AIG, one of the world’s largest insurers, is rolling out a new set of policies aimed at the growing drone industry. The policy offerings are designed for a newfangled purpose: protecting the operators of unmanned aircraft from liability in case of collision, technical problems, or any other sort of situation that could cause damage either to people or property on the ground.
AIG’s decision to enter the drone insurance fray takes place as the FAA makes the first steps toward offering a legal framework for commercial use of drone aircraft. This process, which will take place over the next decade, is expected to shake up industries ranging from motion pictures to agriculture to energy.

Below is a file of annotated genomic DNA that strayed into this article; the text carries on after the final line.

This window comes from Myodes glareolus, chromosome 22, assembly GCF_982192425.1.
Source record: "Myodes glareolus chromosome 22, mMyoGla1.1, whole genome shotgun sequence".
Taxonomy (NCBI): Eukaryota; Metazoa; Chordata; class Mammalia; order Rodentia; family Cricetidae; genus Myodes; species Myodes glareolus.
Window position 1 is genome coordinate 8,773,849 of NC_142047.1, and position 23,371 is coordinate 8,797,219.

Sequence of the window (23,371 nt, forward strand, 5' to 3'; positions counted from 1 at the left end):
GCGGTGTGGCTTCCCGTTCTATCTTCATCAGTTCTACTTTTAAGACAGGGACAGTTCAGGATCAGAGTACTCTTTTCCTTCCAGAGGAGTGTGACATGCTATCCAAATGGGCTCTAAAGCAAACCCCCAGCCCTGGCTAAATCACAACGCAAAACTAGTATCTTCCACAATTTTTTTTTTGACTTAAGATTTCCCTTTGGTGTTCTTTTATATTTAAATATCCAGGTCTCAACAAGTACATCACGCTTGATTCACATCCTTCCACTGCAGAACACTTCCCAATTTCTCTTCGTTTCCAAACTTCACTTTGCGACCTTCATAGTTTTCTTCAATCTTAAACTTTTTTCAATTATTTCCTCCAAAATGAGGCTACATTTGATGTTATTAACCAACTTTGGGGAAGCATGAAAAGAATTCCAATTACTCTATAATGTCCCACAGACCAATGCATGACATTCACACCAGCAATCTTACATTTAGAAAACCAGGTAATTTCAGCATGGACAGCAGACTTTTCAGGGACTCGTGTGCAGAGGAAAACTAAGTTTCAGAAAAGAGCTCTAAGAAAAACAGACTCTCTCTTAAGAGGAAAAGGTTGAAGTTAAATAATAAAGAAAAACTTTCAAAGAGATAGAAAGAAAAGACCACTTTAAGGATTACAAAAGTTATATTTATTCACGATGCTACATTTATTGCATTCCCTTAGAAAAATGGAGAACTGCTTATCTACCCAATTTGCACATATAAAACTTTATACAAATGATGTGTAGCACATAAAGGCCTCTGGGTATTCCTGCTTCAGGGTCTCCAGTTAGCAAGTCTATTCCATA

The AIG drone insurance policies are also an outgrowth of aviation insurance frameworks that have existed for years. A trade group, the Academy of Model Aeronautics, and several smaller insurers offer drone operator insurance as well. Another large insurance company, USAA, is even working on using drones to investigate insurance claims.
AIG’s literature emphasizes that its coverage includes damage from war and terrorism. And, acknowledging an inevitable reality of widespread drone use, AIG offers optional coverage for “spoofing”: when a hacker hijacks your drone remotely.NU